- Launched in 2018 by the Ministry of Food Processing Industries, Operation Green (OG) aims to build value chains of Tomatoes, Onions, and Potatoes (TOP) on the lines of “Operation Flood” (AMUL model) for milk in such a way that will ensure a higher share of consumer’s rupee goes to farmers and stabilizes their prices.
Subject : Environment
- The port could also impact the Mugali Marine Protected Area, which is Karnataka’s first marine protected area that houses over 15 species that have the highest protection under India’s wildlife law.
- The beaches of Honnavar, a sub-district in the Uttara Kannada district of Karnataka, cover seven coastal villages — Apsarkonda in the south, Kasarkod, Karki, Mallukurva, Haldipur, Manki, and Pavinkurve in the north.
- In February 2021, the Union Ministry of Environment, Forests, and Climate Change launched the National Marine Turtle Action Plan (2021-2026). The action plan mentioned that one of the major threats to turtles is the construction of ports and jetties.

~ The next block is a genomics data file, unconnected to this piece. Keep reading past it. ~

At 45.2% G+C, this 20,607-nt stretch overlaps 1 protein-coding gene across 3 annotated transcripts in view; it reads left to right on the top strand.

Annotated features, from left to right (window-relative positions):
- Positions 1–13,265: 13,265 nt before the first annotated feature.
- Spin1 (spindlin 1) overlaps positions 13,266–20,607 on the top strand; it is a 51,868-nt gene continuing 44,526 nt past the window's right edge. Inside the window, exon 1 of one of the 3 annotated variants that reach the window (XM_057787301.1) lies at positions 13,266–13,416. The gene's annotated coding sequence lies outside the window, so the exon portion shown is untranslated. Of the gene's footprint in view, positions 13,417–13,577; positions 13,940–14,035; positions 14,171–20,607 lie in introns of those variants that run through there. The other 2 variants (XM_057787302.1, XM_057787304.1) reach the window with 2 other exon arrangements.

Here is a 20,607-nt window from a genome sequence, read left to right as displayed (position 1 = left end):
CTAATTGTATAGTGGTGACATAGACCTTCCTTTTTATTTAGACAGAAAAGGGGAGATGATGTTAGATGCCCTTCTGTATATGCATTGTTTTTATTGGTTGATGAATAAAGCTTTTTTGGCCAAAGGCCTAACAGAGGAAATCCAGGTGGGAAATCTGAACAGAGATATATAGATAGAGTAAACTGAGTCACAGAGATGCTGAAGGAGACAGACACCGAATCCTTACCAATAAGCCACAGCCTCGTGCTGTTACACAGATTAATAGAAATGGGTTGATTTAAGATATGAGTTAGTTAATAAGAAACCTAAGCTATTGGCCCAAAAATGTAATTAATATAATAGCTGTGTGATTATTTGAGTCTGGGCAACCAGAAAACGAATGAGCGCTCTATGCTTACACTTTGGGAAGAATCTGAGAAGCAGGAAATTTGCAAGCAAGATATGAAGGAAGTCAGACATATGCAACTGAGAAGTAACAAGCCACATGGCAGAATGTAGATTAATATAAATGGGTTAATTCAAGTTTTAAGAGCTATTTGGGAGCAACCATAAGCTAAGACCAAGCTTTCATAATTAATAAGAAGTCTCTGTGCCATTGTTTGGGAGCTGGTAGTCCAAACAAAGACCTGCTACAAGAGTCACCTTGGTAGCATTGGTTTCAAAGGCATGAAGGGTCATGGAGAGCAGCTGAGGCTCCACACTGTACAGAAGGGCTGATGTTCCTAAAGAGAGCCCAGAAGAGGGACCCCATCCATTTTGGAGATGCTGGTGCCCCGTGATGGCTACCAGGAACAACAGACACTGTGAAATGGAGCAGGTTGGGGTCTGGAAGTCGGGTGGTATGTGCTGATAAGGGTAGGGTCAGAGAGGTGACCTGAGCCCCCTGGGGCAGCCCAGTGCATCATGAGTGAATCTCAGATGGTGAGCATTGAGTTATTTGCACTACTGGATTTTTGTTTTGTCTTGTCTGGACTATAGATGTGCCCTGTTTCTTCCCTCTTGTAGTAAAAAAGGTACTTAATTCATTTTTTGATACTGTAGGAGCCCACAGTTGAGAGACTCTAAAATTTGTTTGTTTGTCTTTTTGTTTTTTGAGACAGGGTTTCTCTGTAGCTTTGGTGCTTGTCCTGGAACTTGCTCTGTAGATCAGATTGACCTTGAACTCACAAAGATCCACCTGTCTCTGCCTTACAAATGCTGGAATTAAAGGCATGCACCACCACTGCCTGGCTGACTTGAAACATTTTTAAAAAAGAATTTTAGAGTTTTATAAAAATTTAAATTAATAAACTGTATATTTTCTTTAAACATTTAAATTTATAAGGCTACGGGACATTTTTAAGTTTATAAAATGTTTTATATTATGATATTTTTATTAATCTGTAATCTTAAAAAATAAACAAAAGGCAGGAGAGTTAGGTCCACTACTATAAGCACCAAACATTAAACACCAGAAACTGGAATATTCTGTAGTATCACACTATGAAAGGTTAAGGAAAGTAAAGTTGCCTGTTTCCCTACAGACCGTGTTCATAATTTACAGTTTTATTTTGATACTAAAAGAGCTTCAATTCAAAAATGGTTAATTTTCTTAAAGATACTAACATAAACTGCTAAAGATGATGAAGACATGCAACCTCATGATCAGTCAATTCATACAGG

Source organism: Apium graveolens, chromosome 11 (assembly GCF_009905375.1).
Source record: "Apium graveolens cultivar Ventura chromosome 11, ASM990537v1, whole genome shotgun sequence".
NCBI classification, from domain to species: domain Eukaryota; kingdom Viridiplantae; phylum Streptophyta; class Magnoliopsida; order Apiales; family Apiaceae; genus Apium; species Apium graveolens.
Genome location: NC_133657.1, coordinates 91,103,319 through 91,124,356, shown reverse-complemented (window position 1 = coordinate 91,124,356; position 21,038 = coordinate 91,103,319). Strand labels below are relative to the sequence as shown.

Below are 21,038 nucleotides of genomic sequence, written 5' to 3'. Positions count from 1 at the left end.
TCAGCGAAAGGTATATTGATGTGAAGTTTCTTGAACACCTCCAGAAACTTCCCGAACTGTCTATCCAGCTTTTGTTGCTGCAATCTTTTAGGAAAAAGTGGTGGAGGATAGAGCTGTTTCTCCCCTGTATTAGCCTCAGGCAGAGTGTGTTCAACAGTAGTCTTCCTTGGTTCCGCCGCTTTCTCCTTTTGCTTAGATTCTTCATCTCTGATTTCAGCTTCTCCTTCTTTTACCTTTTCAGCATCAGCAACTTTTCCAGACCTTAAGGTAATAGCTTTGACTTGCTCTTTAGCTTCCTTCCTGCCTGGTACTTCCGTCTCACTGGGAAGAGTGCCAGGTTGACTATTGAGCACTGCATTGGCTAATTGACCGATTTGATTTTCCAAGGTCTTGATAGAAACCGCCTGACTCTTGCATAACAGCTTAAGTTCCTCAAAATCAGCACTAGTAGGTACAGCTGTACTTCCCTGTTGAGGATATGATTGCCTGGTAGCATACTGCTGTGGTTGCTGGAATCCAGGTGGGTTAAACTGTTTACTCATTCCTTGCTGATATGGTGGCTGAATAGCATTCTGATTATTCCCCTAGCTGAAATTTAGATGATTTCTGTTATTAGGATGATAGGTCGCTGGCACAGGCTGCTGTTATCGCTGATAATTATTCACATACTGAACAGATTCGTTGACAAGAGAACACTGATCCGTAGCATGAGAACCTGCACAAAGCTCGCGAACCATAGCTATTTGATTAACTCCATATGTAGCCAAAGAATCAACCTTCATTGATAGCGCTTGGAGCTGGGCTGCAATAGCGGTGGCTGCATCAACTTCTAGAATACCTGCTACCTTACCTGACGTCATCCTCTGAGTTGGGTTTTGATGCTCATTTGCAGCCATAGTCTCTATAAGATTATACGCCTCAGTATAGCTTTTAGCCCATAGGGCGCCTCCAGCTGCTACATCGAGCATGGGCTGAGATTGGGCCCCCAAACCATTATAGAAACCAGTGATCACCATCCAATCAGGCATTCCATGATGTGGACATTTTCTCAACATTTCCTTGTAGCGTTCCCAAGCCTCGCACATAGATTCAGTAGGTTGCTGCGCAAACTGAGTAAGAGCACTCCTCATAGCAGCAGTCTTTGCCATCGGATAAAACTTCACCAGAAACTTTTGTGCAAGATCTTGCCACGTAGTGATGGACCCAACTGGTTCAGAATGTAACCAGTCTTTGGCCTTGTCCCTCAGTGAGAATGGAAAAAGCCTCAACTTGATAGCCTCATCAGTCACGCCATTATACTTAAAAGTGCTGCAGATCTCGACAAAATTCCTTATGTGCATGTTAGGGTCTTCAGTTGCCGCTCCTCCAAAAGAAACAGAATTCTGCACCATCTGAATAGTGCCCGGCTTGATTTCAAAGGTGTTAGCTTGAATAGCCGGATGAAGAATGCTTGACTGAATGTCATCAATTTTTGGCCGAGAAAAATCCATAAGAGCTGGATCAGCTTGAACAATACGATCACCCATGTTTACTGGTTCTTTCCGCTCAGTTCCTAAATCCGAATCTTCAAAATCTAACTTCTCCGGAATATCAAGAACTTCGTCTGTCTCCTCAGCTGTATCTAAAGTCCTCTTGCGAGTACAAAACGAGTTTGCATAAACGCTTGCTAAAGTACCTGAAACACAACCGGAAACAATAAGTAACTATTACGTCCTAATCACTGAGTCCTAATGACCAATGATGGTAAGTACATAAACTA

About National Marine Turtle Action Plan (NMTAP)
- The aim of the action plan is to strengthen and sustain collective and collaborative sea turtle conservation through the monitoring of key sites and a network of partners in the Indian sub-continent.
- The project contains ways and means to not only promote inter-sectoral action for conservation but also guide improved coordination amongst the government, civil society and all relevant stakeholders.
- It highlights actions to be taken for handling stranded animals on the shore, stranded or entangled animals in the sea or on a boat, reducing threats to marine species and their habitats, rehabilitation, etc.
Marine Turtles in India:
- The Indian coastal waters supports five species of sea turtles found worldwide.
- These are the Olive ridley (Lepidochelys olivacea),Green (Chelonia mydas), Hawksbill (Eretmochelys imbricata), Leatherback (Dermochelys coriacea) and Loggerhead (Caretta caretta).
- These five species of sea turtles that occur in Indian coastal waters are protected under Schedule I of the Wildlife (Protection) Act, 1972.
- India is home to the largest known nesting population of olive ridley turtles. Except Loggerhead turtles, the remaining four species (Leatherback, Hawksbill, Green and Olive ridley turtles) nest along the Indian coastline and islands of India. About 40,000 to 11,00,000 turtles nest every year on the beaches of India.
- Number of turtles nesting varies between years and the success of sporadic nests have been observed to decline due to predations and habitat degradation.